First Abu Dhabi Bank (FAB) reported late on Monday a rise in net profit for the first quarter (Q1) of the year 2019, but the bank’s stock drifted lower.

The largest bank in the United Arab Emirates’ Q1 2019 net profit attributable to shareholders amounted to 3.11 billion UAE dirhams ($846.68 million), compared to 3 billion dirhams in Q1 2018, a 3.67 percent increase.

Monsef Morsy, co-head of research at Cairo’s CI Capital, told Zawya by email that FAB’s results were in line with CI Capital’s estimate for the quarter.

“Net income was mainly driven by surging non-interest income, which grew by 18 percent q-o-q (quarter on quarter) during Q1 2019, primarily underpinned by FX gains coming on the back of FAB’s ECB (European Central Bank) placements,” Morsy added.

FAB places a large portion of its deposits with central banks like the U.S. Federal Reserve and the ECB, Moody’s Investors Service said in its latest credit opinion on FAB. “This reflects FAB's treatment of these deposits as operational accounts that could be withdrawn on short notice,” it added.

Q1 2019 net interest income retreated by 5.18 percent year-on-year, customer accounts and other deposits fell by 6.97 percent.

FAB’s shares dropped 2.44 percent on Tuesday to 16 dirhams and have added 14.89 percent so far since the start of the year 2019.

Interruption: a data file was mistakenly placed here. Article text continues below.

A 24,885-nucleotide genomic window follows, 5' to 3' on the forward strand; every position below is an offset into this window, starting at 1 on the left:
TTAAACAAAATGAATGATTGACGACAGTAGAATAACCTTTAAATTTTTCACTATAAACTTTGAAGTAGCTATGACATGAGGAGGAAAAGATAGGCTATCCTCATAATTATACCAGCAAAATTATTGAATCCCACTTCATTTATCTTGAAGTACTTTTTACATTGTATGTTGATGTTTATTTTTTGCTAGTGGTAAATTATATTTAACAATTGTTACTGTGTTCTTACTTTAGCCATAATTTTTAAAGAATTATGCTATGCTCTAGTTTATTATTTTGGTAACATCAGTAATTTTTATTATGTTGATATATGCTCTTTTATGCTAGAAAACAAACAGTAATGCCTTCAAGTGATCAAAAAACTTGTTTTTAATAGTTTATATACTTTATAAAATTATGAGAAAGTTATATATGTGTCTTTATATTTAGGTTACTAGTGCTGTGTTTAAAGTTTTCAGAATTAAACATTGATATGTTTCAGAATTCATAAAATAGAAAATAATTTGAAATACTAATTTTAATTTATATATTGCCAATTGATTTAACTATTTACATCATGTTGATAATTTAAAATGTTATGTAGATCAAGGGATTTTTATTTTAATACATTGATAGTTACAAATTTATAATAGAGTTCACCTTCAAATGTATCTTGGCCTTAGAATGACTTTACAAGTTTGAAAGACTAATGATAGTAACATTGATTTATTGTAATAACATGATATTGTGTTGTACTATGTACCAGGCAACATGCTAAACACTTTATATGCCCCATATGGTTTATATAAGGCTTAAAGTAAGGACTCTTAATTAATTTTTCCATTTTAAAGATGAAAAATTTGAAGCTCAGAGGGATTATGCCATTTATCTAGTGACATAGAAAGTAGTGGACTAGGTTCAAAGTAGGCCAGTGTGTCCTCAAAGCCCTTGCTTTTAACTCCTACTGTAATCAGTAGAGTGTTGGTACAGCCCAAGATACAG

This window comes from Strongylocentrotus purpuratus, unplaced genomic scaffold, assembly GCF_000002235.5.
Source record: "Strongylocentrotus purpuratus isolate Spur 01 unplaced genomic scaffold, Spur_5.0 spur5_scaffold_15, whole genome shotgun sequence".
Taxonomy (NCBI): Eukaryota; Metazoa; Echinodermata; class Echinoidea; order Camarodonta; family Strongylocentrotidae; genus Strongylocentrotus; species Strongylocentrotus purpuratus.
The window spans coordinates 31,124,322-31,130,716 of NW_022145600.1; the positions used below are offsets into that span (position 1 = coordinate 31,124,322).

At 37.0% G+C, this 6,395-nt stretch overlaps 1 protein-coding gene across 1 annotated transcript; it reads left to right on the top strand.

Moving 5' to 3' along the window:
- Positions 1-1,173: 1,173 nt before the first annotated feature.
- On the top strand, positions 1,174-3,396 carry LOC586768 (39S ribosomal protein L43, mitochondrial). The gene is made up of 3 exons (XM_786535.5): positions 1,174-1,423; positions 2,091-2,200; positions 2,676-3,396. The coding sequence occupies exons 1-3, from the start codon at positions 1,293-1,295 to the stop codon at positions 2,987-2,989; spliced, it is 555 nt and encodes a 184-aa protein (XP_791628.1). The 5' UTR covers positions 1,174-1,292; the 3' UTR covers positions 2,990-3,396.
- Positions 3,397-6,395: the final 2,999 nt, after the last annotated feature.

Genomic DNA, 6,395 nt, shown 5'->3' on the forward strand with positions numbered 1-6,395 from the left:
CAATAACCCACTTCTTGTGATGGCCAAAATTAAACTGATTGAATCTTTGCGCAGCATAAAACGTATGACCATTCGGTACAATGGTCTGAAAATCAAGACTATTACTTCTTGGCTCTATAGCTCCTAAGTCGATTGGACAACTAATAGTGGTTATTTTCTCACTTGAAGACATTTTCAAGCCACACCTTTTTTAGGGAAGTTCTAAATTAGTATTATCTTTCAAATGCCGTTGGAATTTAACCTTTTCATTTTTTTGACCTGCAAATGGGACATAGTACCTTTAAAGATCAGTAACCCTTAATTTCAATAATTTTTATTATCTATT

Abdulhamid Saeed, group chief executive officer at FAB said in the bank’s management and analysis report released on Monday: “Our performance during the first three months of 2019 has created a robust foundation for sustained growth momentum and we remain optimistic about the remainder of the year.”

Saeed also said: “Increasing our foreign ownership limit to 40 percent, which was approved by shareholders in February and implemented this month, was a notable milestone supporting higher liquidity on our shares and attracting further international investment.”

On February 26, FAB said in a statement to the Abu Dhabi Securities Exchange that its shareholders had approved a proposal to raise to the bank’s foreign ownership limit. (Read more here).

(Reporting by Gerard Aoun; Editing by Michael Fahy)


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